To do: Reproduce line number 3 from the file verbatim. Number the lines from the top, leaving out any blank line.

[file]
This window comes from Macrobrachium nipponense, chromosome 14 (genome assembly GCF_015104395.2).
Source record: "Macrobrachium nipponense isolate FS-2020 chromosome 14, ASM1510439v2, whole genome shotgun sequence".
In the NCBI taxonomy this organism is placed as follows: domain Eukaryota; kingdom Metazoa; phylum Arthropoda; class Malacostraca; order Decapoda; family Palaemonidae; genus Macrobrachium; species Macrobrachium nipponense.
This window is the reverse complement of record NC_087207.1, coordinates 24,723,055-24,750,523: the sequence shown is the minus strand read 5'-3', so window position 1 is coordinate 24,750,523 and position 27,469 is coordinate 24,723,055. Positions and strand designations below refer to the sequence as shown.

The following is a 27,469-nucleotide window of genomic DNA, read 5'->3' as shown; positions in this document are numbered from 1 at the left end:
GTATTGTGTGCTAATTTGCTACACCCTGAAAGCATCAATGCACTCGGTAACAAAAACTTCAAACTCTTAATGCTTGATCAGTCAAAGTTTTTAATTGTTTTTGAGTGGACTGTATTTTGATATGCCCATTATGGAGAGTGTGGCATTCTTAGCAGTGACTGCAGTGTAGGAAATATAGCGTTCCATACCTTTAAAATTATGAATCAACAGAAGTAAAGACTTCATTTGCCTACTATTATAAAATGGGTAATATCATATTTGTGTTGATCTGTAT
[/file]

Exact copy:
In the NCBI taxonomy this organism is placed as follows: domain Eukaryota; kingdom Metazoa; phylum Arthropoda; class Malacostraca; order Decapoda; family Palaemonidae; genus Macrobrachium; species Macrobrachium nipponense.